Johannesburg - The original Renault Duster marked a return to a simpler kind of motoring, taking a more attainable, no-nonsense approach to the ever-glamourising SUV market.

The new one that you see here picks up the baton pretty much there, but adds a few refinements as well as some extra glamour on the inside, with a new ‘Prestige’ spec grade adding features that you didn’t find in a Duster before.

But that’s not to say it’s lost touch with what it once was - the range has simply been expanded upwards. You can still buy a 1.6 Expression with ‘steelies’ for R249 900 and there’s a trio of 1.5 dCi Dynamique models retailing for between R282 900 and R321 900, depending on whether you want manual or auto, 2WD or 4WD. But even the new range topping 1.5 dCi Prestige that we have on test here is relatively affordable at R334 900.

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As per the previous Duster, you get a lot of SUV for your money at every corner of the range. Consider that the Duster is a similar size to the Nissan Qashqai and Mitsubishi ASX but with more boot space (the Duster offers 478 litres) and at a much lower price.

Stepping into our Duster Prestige test car, the upmarket shift became apparent quite quickly. You enter with a ‘card key’ in your pocket, the vehicle automatically unlocking upon detection, and crank it up with a start button, while the rotary dials for the automatic climate control now have digital readouts and fancy looking metallic trim. This flagship also comes with a Multiview camera that allows you to see in front or to the side or back of the vehicle, and there’s a blind spot warning system to keep you out of harm’s way out on the road.

None of this is groundbreaking stuff, but it’s not what you’re used to finding in a ‘basic’ SUV like the Duster.

The Prestige and Dynamique models also come with Renault’s MediaNav touchscreen infotainment centre, which does the job well enough, but the graphics are looking a bit on the dated side now and there’s no Apple CarPlay or Android Auto functionality.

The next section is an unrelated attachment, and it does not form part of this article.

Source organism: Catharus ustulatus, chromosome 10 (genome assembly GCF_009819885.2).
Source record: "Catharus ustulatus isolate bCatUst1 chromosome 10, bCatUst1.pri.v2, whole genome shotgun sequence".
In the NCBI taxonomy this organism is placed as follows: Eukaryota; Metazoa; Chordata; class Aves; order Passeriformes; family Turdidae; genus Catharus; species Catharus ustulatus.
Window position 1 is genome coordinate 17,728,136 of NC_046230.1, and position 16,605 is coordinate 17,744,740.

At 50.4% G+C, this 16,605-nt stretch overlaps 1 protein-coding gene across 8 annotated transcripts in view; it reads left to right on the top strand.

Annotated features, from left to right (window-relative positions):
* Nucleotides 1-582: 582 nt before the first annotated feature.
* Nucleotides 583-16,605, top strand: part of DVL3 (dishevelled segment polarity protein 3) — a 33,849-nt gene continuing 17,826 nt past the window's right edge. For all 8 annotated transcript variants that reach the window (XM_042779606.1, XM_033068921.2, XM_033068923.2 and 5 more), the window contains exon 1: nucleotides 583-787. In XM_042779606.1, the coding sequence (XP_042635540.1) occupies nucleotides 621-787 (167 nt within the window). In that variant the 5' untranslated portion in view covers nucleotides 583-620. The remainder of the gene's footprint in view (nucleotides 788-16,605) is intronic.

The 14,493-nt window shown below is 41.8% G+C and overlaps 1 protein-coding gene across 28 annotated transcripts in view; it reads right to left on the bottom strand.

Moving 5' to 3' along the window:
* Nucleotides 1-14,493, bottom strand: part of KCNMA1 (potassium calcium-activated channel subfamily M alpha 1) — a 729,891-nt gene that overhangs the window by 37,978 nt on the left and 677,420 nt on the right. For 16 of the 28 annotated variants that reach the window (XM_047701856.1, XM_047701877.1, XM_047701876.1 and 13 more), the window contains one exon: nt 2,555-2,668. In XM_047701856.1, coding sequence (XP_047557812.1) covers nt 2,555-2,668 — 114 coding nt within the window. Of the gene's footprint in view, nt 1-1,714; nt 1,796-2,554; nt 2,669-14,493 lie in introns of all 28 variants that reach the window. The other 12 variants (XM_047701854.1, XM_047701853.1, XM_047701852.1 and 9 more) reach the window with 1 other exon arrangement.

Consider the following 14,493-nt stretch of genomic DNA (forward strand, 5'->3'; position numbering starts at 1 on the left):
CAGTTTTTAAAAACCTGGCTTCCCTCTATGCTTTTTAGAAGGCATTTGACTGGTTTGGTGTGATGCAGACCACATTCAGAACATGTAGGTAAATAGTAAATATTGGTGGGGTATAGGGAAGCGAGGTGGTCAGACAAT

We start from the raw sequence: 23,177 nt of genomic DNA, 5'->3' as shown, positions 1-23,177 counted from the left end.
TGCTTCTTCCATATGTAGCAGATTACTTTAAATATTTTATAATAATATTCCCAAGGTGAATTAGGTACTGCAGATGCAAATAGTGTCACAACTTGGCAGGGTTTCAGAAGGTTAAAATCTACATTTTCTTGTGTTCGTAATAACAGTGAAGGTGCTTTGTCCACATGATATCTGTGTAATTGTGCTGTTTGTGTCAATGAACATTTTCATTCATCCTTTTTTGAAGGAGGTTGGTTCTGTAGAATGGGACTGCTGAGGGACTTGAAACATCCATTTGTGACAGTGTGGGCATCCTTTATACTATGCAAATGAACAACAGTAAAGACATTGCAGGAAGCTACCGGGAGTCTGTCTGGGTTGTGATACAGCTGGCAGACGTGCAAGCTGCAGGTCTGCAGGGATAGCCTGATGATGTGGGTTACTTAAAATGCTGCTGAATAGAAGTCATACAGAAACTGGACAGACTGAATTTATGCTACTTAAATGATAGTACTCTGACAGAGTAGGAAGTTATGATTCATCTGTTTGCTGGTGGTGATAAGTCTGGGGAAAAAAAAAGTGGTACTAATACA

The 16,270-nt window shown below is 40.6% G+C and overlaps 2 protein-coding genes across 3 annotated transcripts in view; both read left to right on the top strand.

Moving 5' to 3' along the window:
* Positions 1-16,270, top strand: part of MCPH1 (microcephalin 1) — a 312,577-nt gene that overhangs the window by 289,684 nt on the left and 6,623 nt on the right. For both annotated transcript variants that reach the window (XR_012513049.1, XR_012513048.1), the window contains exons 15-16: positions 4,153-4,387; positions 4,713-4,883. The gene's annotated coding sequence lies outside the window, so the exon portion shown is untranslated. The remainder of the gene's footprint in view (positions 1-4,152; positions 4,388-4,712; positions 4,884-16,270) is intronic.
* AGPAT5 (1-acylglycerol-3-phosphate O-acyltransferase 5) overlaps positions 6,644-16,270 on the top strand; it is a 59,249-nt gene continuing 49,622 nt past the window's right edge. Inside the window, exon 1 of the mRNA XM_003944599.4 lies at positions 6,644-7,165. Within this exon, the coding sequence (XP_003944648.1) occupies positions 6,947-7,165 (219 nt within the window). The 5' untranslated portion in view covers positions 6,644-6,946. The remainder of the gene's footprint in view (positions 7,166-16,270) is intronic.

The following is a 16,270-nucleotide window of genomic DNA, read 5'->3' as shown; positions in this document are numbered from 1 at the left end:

The rest of the cabin is also an improvement on the previous Duster, there’s a bit of spunk in the dashboard design now and the materials and textures, while still hard to the touch, are really not bad. Ergonomics have taken a step in the right direction with steering that now has reach adjustment.

Leather upholstery remains a R10 088 optional extra.

It’s not the quietest cabin in the world, but the noise levels are certainly tolerable, and the driving experience is for the most part pleasant.

The 1.5 dCi turbodiesel makes 80kW and 250Nm in 4x2 EDC and 4x4 manual guises, and 66kW/210Nm in 4x2 manual form. We can’t vouch for the lower-output model, but in 80kW guise it’s more than gutsy enough to move the Duster along briskly and overtake fairly comfortably. It’s frugal too, our car sipping 6.6l/100km in urban traffic and 4.8l/100km during a brief highway run.

The EDC gearbox is not the smoothest operator, and it felt a little jerky at lower speeds. While we’re nitpicking, the steering also feels a bit dead in the centre. The Duster does have a reasonably comfortable ride quality though.

The 1.5 dCi EDC is only available in front-wheel-drive, and the 4x4 model will be available from early next year with a manual gearbox only. If the previous version was anything to go by, then that one will be quite capable off the beaten track. On that note, all Dusters boast a class-leading ground clearance of 210mm.

VERDICT

The new Duster is everything it was and more. Still great value, just smarter looking inside and out, and offering more luxury if you’re willing to stretch a little further up the price ladder. It is not the pinnacle of sophistication, but a good honest deal in an increasingly expensive world.

IOL Motoring